If you could perform with any musician, living or dead, who would it be & why?
Probably someone like D’Angelo, or The Roots . I’d love to just vibe with a group of musicians one day.

What are your plans after graduation?
I plan on staying in Vermont, taking a few classes nearby, and pursuing music on my own, or perhaps in education.

VYO Senior Spotlight!

Katherine Yang, violin
South Burlington High School
Joined VYOA in 2011
VYO – 4 years
VYPhilharmonia – 1 year
VYSinfonia – 1 year
 

What do you love about playing your instrument?
My favorite thing about the violin is its versatility. I love being able to play a wide range of styles and it’s an especially good feeling to master a style and have it sound good.

What has been the most memorable piece that you performed with VYO?
The most memorable piece by far for me is when we played Beethoven’s 9th Symphony a few years ago. I think it was my first year in VYO and that piece had everything: a famous melody, the entire chorus behind us, and four incredible solo singers. It was just amazing being able to play such a well-known piece and it showed me what the orchestra was really capable of.

What is your earliest musical memory?
Strangely enough, my earliest musical memory does not involve a violin, or any instrument for that matter. The memory is from when I was about five years old, and I was singing “This Land is Your Land” and accompanying the very off key notes with enthusiastic hand gestures. And my parents videotaped it. Fortunately for everyone, I took up violin a few years later, which has turned out better than my singing career ever would have.

Who or what has been your most important musical influence?
My current violin teacher, Kathleen Kono, has definitely been the most influential for me. I began studying with her halfway through middle school so she has been the one who has guided me through VYOA, the All-State Orchestra, and the New England Orchestra. With Kathleen, I have seen my improvement over the years and without her constant guidance and encouragement, I know I would not be half the player I was today.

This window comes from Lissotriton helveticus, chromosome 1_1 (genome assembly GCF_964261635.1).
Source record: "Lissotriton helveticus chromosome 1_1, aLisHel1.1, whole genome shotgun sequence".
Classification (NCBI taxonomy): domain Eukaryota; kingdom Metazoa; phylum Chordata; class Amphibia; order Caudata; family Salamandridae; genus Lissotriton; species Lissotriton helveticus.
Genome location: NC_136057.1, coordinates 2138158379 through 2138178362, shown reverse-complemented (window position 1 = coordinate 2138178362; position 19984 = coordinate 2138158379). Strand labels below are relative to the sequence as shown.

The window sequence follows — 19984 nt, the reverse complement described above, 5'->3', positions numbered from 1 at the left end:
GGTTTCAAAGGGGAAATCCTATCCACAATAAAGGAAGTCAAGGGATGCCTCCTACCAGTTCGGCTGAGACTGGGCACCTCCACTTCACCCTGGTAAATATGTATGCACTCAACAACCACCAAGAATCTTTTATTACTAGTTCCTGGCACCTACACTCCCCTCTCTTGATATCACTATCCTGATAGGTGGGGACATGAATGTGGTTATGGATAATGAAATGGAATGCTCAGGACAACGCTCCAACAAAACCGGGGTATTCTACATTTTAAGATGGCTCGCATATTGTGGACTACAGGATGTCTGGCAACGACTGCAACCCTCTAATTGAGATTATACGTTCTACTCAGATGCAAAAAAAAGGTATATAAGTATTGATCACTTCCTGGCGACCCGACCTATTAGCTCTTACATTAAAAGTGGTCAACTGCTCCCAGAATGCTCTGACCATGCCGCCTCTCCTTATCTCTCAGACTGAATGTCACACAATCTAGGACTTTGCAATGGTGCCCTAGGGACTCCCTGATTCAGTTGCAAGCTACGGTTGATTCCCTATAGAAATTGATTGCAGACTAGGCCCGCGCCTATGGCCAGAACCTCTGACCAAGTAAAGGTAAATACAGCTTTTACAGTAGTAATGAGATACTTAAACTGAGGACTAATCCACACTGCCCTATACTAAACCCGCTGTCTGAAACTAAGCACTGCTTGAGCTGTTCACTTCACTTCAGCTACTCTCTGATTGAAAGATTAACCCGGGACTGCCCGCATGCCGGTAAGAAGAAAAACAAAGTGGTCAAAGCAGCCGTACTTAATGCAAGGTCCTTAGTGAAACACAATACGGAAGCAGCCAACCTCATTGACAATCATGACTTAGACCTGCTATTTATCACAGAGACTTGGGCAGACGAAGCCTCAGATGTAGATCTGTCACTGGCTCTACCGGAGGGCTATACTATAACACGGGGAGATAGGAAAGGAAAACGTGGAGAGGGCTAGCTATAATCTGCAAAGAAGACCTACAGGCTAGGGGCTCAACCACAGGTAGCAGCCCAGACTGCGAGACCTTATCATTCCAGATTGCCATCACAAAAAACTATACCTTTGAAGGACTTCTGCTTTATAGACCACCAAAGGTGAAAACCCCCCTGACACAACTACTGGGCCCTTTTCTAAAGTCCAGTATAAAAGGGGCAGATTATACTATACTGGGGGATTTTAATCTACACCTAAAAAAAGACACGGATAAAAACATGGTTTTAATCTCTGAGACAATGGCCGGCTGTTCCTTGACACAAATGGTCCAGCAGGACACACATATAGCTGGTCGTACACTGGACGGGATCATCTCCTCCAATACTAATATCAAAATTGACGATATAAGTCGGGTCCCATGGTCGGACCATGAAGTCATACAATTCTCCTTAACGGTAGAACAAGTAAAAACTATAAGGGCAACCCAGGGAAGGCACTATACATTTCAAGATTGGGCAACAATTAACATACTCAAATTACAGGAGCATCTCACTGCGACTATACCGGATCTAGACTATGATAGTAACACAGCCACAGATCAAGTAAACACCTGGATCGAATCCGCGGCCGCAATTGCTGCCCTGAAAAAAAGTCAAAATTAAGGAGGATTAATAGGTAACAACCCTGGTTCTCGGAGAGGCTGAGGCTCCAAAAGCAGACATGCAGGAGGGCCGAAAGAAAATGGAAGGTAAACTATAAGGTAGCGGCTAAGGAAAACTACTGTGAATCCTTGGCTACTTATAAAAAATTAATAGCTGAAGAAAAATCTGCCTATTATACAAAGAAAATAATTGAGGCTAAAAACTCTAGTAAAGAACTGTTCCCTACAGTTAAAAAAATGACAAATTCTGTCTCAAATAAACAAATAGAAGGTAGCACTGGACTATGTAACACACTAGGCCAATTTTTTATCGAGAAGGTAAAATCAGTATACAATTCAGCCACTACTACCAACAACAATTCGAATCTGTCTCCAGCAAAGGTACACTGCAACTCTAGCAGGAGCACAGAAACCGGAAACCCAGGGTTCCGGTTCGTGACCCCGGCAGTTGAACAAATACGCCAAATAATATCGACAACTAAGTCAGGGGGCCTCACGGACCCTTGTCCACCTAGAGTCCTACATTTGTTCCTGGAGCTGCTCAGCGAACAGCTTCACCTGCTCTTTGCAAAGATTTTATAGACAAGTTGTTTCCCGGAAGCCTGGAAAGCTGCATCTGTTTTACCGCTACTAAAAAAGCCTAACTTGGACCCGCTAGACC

What other sports/groups/activities are you involved in?
Aside from VYO, most of my time is spent running. I’ve run cross country and track on the school team for the past four years which takes up the whole school year. Running has been a big part of my life since before middle school, so it’s something that I really cherish and hope to continue in the future. I am also a captain of my school’s Mathleague team, where we compete throughout the school year with the math teams of other schools.

If you could perform with any musician, living or dead, who would it be & why?
I would want to perform with Soovin Kim because he is so talented at what he does seems like a very enthusiastic person. I think that being able to play with him would be a life-changing experience and would help me be a better player.

What are your plans after graduation?
I plan to attend a four-year university and major in Economics/Mathematics (although the latter is subject to change). I hope to continue playing violin in college and possibly join the orchestra or a chamber group.

 

VYChorus Senior Spotlight!

Thong (Key) Ngyuen, voice
Winooski High School
Joined VYOA in 2015
VYChorus – 2 years

 

 

 

 

 

What do you love most about singing? 
Singing is a way for me to find balance in my life. I enjoy every moment I perform on stage or just simply singing in my bedroom. I confess that every time I have a concert or a music event coming up, I feel more motivated to finish all other works faster and have some free time to practice my piece.

Who or what has been your most important musical influence?
Mr. Pillsbury has been my most important musical influence. He is a wonderful conductor and a great teacher. He taught me to sing, helped me to prepare for auditions, inspired me to keep going forward, and supported me every step of the way to who I am today. My singing style is strongly influenced by Pillsbury. Every time I have a chance to work with professional singers to advance my skills, they all tell me that whoever taught me to sing had done a wonderful job. (Well, Mr. Pillsbury, take your credit!)

What has been the most inspiring experience that you have had as a member of the VYChorus?
I have many great experiences as a VYChorus member but I would say the most inspiring experience for me is just simply be able to sing with other members of VYC every week. I am grateful for every moment I spent with them because I can’t imagine how boring my life would be without those amazing friends. In fact, one of them became a very close (and important) friend of mine. My life has changed 180° since I joined VYC.